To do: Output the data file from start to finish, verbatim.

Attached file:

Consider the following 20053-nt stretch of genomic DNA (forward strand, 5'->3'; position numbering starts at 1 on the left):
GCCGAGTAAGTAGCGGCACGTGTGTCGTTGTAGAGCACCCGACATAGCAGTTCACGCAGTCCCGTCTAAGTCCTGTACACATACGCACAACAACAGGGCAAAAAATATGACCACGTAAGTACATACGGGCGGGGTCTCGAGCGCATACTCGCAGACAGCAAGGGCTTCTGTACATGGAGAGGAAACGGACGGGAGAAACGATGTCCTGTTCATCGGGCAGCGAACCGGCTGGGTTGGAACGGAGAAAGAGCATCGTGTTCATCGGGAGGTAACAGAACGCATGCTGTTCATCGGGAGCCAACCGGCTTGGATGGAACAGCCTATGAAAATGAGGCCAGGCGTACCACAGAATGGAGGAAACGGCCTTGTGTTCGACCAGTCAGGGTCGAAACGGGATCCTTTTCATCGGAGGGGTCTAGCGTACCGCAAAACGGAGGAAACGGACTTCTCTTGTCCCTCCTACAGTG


Consider the following 20053-nt stretch of genomic DNA (forward strand, 5'->3'; position numbering starts at 1 on the left):
GCCGAGTAAGTAGCGGCACGTGTGTCGTTGTAGAGCACCCGACATAGCAGTTCACGCAGTCCCGTCTAAGTCCTGTACACATACGCACAACAACAGGGCAAAAAATATGACCACGTAAGTACATACGGGCGGGGTCTCGAGCGCATACTCGCAGACAGCAAGGGCTTCTGTACATGGAGAGGAAACGGACGGGAGAAACGATGTCCTGTTCATCGGGCAGCGAACCGGCTGGGTTGGAACGGAGAAAGAGCATCGTGTTCATCGGGAGGTAACAGAACGCATGCTGTTCATCGGGAGCCAACCGGCTTGGATGGAACAGCCTATGAAAATGAGGCCAGGCGTACCACAGAATGGAGGAAACGGCCTTGTGTTCGACCAGTCAGGGTCGAAACGGGATCCTTTTCATCGGAGGGGTCTAGCGTACCGCAAAACGGAGGAAACGGACTTCTCTTGTCCCTCCTACAGTG